Species & Speciation: Species concepts, reproductive isolating mechanisms, speciation, speciation mechanisms
Evolutionary History: Plate tectonics, continental drift, mass extinctions and their causes
Systematics: Studying evolutionary histories, phylogenetic trees and how to interpret them, classification and naming of species
Prokaryotes & Viruses: Abiogenesis (origin of life), evolutionary history of prokaryotes, prokaryotic cell structure and function, the two prokaryotic domains (Archaea and Bacteria), where do viruses fit in?
Protists 1: Eukaryotic cell structure, function and origin, evolutionary history of eukaryotes, modern plant-like protists: seaweeds and phytoplankton groups
Protists 2: Animal-like protists: amoebas, ciliates and other protozoans; and fungal-like protists: slime molds
Fungal Diversity: Characteristics and evolutionary history of fungi: yeasts, molds, mushrooms and other groups
Fungus Kingdom: Fungal lifestyles: decomposers; parasites of plants and animals; lichens and mycorrhizae
Introduction to Plants: Characteristics of plants, adaptations of plants to life on land
Bryophytes and Seedless vascular plants: evolutionary history of plants, bryophytes or non-vascular plants (mosses & liverworts), seedless vascular plants (ferns and clubmosses)
Gymnosperms: Evolution of seed plants and their characteristics, characteristics and major groups of gymnosperms
Angiosperms 1: Characteristics and evolutionary history of flowering plants, the main groups of flowering plants
Angiosperms 2: Pollination and seed dispersal in flowering plants
Plant Form and Function: Structure and function of flowering plants
Introduction to Animals: General characteristics of animals, animal body plans
Animal Diversity 1: Sponges, radially symmetrical animals (Cnidarians) and simple bilateral animals (flatworms)
Animal Diversity 2: Roundworms, segmented worms, and mollusks
Animal Diversity 3: Arthropods and echinoderms
Animal Diversity 4: Chordate characteristics, invertebrate chordates, hagfish, lampreys, and cartilaginous fishes
Animal Diversity 5: Bony fishes, animal adaptations to life on land, amphibians, the amniotic egg
Animal Diversity 6: Nonavian reptiles, birds, mammals
Introduction to Ecology: What is ecology, abiotic and biotic components of the environment
Biomes: Aquatic and terrestrial habitats and their characteristics and distribution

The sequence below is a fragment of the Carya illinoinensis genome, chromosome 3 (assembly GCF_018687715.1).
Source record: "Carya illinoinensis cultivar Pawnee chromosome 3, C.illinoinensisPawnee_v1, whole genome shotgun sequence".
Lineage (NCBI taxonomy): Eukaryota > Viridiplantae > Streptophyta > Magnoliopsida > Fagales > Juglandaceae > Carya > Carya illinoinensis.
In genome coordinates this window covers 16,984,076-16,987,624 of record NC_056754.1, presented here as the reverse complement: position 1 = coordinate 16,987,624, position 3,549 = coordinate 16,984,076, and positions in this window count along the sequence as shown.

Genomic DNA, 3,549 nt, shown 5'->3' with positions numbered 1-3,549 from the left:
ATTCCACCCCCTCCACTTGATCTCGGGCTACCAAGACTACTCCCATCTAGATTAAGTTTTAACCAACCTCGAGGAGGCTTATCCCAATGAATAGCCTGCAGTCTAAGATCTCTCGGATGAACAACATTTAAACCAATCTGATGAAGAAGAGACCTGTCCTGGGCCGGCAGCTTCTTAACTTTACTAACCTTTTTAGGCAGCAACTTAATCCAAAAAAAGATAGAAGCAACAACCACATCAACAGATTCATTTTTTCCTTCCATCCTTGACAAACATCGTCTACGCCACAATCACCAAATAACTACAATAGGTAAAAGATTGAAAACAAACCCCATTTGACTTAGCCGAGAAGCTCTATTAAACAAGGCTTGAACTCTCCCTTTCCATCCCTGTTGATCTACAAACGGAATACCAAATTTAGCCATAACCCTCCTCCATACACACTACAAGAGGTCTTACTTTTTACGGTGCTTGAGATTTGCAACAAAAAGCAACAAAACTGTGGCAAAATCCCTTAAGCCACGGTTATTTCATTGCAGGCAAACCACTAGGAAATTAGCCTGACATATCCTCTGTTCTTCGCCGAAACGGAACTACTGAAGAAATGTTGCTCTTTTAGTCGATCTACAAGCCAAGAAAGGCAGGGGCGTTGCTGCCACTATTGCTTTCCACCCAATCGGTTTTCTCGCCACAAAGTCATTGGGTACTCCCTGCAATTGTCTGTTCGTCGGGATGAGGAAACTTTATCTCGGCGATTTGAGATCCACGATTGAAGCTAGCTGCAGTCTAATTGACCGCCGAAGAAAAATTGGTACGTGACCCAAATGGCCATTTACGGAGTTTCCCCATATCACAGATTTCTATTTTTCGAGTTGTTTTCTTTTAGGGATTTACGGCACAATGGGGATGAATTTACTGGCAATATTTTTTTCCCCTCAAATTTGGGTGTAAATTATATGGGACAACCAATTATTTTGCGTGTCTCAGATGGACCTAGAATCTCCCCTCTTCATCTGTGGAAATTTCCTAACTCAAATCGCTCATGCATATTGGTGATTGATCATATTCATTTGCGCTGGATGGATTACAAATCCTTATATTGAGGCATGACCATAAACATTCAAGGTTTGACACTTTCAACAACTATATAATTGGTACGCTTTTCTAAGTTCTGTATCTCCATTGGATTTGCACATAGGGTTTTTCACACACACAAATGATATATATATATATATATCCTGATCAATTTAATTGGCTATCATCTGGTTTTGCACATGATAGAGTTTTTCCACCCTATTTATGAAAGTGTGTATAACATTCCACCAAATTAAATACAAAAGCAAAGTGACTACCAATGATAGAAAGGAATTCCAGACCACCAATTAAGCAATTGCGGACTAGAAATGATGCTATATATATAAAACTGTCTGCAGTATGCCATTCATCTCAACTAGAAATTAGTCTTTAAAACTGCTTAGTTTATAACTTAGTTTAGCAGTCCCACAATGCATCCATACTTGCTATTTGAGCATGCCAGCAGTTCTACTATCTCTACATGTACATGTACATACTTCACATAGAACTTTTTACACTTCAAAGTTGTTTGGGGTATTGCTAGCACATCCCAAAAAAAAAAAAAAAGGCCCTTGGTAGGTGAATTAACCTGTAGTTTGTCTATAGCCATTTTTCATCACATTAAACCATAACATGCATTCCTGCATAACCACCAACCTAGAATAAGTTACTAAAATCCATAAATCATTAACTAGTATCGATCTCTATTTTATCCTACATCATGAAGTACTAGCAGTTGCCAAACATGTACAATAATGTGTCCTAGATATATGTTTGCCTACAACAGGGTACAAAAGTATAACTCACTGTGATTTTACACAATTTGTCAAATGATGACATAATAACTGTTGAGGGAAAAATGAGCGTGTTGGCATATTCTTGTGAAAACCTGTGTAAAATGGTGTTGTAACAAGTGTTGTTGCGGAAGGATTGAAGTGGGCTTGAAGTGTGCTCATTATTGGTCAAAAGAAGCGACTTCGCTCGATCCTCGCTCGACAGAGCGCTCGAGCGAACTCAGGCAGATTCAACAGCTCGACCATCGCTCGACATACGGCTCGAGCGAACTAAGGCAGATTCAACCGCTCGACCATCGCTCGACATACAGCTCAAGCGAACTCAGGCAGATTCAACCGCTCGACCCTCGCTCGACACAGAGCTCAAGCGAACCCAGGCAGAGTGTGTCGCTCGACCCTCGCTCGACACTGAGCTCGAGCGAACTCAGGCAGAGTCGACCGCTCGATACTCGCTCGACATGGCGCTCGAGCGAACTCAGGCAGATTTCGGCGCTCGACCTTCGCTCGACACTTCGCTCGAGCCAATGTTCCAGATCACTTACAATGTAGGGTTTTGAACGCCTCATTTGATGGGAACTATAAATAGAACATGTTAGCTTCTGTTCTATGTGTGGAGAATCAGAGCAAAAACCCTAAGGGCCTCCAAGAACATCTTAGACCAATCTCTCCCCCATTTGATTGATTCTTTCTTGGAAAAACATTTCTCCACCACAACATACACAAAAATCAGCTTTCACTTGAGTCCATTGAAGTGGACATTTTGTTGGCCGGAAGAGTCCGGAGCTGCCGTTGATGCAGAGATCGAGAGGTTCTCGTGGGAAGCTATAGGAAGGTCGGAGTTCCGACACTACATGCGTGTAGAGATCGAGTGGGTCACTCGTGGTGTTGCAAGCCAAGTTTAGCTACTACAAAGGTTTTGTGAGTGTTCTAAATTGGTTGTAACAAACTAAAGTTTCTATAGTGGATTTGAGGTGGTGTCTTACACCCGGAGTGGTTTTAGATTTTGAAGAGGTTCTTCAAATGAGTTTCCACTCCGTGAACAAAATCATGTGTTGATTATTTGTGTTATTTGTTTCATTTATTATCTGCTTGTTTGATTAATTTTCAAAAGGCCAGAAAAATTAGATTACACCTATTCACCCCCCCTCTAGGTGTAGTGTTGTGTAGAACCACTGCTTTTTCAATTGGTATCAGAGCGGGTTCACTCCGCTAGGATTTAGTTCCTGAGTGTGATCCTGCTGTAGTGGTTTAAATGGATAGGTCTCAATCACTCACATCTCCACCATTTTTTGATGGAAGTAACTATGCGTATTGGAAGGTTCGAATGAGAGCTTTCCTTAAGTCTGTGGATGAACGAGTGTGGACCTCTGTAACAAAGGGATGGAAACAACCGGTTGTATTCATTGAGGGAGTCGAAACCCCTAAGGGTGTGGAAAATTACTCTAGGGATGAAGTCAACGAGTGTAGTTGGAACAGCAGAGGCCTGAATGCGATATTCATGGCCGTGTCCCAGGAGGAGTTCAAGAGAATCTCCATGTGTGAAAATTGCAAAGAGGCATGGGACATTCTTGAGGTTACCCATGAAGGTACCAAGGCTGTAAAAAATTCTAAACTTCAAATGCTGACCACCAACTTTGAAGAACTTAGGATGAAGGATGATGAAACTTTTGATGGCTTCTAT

Populations: Population characteristics and dynamics, human population growth
Communities & Ecosystems: Species interactions, biodiversity, community dynamics, food webs
Student Learning Outcomes/Learning Objectives
This course is one of two introductory non-science major classes. This one focuses on the diversity of life and the similarities found among all living things. The course is intended to foster an understanding of biological issues and provide students with the tools to critically analyze biological data and intelligently relate these data to issues in our society such as extinction, global warming etc.
Student Learning Outcomes: Specific skills and competencies expected of students who complete this course include:
• Describe evolution and its mechanisms
• Describe various types of ecosystems and the ecological principles that underlie their properties.
• Describe how organisms are named and classified and interpret phylogenetic trees
• Describe the diversity, structure and function of viruses, prokaryotes, and the various eukaryotes groups, including protists, fungi, animals, and plants.
As a Core Curriculum course, students completing this course will demonstrate competence in:
• Critical Thinking - Gathering, analyzing, synthesizing, evaluating and applying information.
• Interpersonal Skills - Interacting collaboratively to achieve common goals.
• Quantitative and Empirical Reasoning - Applying mathematical, logical and scientific principles and methods.
• Written, Oral and Visual Communication - Communicating effectively, adapting to purpose, structure, audience, and medium.